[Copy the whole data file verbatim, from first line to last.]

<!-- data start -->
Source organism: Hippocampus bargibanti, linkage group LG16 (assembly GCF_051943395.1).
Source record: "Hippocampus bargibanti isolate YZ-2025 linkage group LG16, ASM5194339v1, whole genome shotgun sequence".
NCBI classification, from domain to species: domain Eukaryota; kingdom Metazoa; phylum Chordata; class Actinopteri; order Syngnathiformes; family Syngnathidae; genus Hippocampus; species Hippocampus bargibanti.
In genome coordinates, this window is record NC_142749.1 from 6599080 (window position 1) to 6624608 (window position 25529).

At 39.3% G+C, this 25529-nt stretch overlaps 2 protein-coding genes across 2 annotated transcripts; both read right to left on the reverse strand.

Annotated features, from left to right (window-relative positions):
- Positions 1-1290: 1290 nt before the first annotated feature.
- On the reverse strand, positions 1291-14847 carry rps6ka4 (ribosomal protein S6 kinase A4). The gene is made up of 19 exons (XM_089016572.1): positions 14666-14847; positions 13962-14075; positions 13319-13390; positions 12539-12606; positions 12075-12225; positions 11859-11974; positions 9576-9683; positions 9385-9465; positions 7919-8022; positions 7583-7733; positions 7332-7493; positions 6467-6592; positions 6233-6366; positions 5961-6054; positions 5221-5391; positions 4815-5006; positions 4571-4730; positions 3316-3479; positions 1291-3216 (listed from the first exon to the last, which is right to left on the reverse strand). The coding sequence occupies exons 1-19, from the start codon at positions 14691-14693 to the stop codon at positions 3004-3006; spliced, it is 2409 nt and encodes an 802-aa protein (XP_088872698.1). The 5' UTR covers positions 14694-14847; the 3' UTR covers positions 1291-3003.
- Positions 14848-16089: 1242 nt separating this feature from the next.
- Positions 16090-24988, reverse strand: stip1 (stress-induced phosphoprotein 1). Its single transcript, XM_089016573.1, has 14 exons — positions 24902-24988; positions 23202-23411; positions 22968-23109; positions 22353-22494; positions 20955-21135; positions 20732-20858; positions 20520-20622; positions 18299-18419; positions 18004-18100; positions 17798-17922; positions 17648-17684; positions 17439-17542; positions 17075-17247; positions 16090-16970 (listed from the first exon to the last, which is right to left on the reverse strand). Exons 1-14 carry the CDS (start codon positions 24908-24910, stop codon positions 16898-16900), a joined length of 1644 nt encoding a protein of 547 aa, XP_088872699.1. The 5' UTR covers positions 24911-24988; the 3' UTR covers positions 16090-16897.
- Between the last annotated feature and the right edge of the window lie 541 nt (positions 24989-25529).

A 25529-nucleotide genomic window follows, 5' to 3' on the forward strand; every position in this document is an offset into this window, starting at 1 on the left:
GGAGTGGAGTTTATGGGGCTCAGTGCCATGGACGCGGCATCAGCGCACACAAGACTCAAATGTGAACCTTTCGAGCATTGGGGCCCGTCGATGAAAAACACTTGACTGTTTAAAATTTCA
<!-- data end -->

Source organism: Hippocampus bargibanti, linkage group LG16 (assembly GCF_051943395.1).
Source record: "Hippocampus bargibanti isolate YZ-2025 linkage group LG16, ASM5194339v1, whole genome shotgun sequence".
NCBI classification, from domain to species: domain Eukaryota; kingdom Metazoa; phylum Chordata; class Actinopteri; order Syngnathiformes; family Syngnathidae; genus Hippocampus; species Hippocampus bargibanti.
In genome coordinates, this window is record NC_142749.1 from 6599080 (window position 1) to 6624608 (window position 25529).

At 39.3% G+C, this 25529-nt stretch overlaps 2 protein-coding genes across 2 annotated transcripts; both read right to left on the reverse strand.

Annotated features, from left to right (window-relative positions):
- Positions 1-1290: 1290 nt before the first annotated feature.
- On the reverse strand, positions 1291-14847 carry rps6ka4 (ribosomal protein S6 kinase A4). The gene is made up of 19 exons (XM_089016572.1): positions 14666-14847; positions 13962-14075; positions 13319-13390; positions 12539-12606; positions 12075-12225; positions 11859-11974; positions 9576-9683; positions 9385-9465; positions 7919-8022; positions 7583-7733; positions 7332-7493; positions 6467-6592; positions 6233-6366; positions 5961-6054; positions 5221-5391; positions 4815-5006; positions 4571-4730; positions 3316-3479; positions 1291-3216 (listed from the first exon to the last, which is right to left on the reverse strand). The coding sequence occupies exons 1-19, from the start codon at positions 14691-14693 to the stop codon at positions 3004-3006; spliced, it is 2409 nt and encodes an 802-aa protein (XP_088872698.1). The 5' UTR covers positions 14694-14847; the 3' UTR covers positions 1291-3003.
- Positions 14848-16089: 1242 nt separating this feature from the next.
- Positions 16090-24988, reverse strand: stip1 (stress-induced phosphoprotein 1). Its single transcript, XM_089016573.1, has 14 exons — positions 24902-24988; positions 23202-23411; positions 22968-23109; positions 22353-22494; positions 20955-21135; positions 20732-20858; positions 20520-20622; positions 18299-18419; positions 18004-18100; positions 17798-17922; positions 17648-17684; positions 17439-17542; positions 17075-17247; positions 16090-16970 (listed from the first exon to the last, which is right to left on the reverse strand). Exons 1-14 carry the CDS (start codon positions 24908-24910, stop codon positions 16898-16900), a joined length of 1644 nt encoding a protein of 547 aa, XP_088872699.1. The 5' UTR covers positions 24911-24988; the 3' UTR covers positions 16090-16897.
- Between the last annotated feature and the right edge of the window lie 541 nt (positions 24989-25529).

A 25529-nucleotide genomic window follows, 5' to 3' on the forward strand; every position in this document is an offset into this window, starting at 1 on the left:
GGAGTGGAGTTTATGGGGCTCAGTGCCATGGACGCGGCATCAGCGCACACAAGACTCAAATGTGAACCTTTCGAGCATTGGGGCCCGTCGATGAAAAACACTTGACTGTTTAAAATTTCA